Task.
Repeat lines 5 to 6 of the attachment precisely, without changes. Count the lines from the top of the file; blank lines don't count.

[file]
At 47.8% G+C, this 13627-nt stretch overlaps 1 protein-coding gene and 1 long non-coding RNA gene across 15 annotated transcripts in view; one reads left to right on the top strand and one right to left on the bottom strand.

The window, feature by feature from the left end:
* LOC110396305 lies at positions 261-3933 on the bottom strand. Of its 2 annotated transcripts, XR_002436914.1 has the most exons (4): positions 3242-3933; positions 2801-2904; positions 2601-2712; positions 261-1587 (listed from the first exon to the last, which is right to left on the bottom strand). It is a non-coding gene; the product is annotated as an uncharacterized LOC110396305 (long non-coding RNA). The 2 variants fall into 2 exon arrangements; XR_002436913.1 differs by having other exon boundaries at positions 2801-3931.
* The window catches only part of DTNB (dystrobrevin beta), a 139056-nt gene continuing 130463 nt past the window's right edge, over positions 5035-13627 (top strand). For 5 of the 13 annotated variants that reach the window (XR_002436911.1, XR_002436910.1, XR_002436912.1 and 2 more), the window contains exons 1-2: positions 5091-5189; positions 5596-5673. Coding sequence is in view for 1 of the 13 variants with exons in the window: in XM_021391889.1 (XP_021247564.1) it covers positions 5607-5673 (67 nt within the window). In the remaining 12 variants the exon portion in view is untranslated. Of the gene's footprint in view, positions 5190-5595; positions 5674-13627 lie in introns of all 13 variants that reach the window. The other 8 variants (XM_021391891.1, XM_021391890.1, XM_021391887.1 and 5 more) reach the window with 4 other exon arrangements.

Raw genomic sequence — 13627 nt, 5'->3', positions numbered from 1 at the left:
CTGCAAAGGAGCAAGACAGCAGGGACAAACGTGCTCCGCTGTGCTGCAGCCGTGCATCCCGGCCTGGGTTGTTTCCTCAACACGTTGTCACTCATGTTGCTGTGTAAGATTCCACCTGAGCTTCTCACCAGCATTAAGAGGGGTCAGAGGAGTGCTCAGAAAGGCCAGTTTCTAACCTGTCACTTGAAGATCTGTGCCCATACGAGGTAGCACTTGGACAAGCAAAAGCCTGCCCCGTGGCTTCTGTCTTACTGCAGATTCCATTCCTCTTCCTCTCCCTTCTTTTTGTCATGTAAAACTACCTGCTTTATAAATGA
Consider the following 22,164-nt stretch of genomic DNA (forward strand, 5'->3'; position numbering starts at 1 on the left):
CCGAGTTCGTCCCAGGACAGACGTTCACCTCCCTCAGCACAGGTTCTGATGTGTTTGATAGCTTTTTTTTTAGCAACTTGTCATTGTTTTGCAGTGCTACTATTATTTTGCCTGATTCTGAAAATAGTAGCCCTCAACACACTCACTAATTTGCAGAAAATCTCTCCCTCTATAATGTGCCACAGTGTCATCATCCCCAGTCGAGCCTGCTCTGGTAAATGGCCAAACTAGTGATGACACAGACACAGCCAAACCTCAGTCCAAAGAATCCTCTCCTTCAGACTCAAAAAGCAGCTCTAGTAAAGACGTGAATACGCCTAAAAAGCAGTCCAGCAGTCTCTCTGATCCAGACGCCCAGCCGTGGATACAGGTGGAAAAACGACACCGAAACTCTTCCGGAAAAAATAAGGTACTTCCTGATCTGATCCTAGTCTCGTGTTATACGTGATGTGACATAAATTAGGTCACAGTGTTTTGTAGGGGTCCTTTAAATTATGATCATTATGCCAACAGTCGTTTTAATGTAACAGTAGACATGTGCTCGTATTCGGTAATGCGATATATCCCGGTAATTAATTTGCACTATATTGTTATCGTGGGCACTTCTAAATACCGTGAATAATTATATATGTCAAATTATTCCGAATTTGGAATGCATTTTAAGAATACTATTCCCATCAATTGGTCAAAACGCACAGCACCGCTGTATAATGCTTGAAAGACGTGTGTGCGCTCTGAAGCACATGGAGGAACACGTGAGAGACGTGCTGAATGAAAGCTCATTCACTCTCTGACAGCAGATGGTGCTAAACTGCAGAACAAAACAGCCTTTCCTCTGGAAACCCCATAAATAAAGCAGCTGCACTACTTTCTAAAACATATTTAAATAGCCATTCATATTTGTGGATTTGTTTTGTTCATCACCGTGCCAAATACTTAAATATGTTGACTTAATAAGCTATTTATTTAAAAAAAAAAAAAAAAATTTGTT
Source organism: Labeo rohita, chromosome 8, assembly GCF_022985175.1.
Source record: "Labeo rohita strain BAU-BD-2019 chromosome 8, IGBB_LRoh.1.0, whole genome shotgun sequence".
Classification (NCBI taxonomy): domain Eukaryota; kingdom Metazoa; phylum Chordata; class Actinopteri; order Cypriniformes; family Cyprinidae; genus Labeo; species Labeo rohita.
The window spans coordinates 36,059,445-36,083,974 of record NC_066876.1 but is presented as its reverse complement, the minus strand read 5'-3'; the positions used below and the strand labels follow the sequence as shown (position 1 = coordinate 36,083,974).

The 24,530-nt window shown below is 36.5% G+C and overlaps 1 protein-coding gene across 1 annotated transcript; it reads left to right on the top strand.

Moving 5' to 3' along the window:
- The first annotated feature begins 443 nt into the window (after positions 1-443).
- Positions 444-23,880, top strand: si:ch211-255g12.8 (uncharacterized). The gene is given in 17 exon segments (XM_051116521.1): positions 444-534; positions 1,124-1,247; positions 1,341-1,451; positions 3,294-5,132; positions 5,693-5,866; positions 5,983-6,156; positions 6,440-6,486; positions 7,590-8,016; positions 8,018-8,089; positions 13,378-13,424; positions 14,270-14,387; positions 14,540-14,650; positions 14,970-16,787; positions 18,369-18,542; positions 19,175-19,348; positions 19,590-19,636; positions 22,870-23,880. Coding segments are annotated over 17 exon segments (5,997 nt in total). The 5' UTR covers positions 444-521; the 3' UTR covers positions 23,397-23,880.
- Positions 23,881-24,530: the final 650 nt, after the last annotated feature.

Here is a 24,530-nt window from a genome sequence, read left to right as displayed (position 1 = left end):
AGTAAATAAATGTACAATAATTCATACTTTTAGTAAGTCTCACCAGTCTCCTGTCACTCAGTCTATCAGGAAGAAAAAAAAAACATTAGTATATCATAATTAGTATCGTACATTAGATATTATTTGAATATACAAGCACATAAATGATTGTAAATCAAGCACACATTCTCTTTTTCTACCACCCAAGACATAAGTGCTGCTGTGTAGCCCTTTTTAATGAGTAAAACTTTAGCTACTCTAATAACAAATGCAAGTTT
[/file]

Raw genomic sequence — 13627 nt, 5'->3', positions numbered from 1 at the left:
CTGCAAAGGAGCAAGACAGCAGGGACAAACGTGCTCCGCTGTGCTGCAGCCGTGCATCCCGGCCTGGGTTGTTTCCTCAACACGTTGTCACTCATGTTGCTGTGTAAGATTCCACCTGAGCTTCTCACCAGCATTAAGAGGGGTCAGAGGAGTGCTCAGAAAGGCCAGTTTCTAACCTGTCACTTGAAGATCTGTGCCCATACGAGGTAGCACTTGGACAAGCAAAAGCCTGCCCCGTGGCTTCTGTCTTACTGCAGATTCCATTCCTCTTCCTCTCCCTTCTTTTTGTCATGTAAAACTACCTGCTTTATAAATGA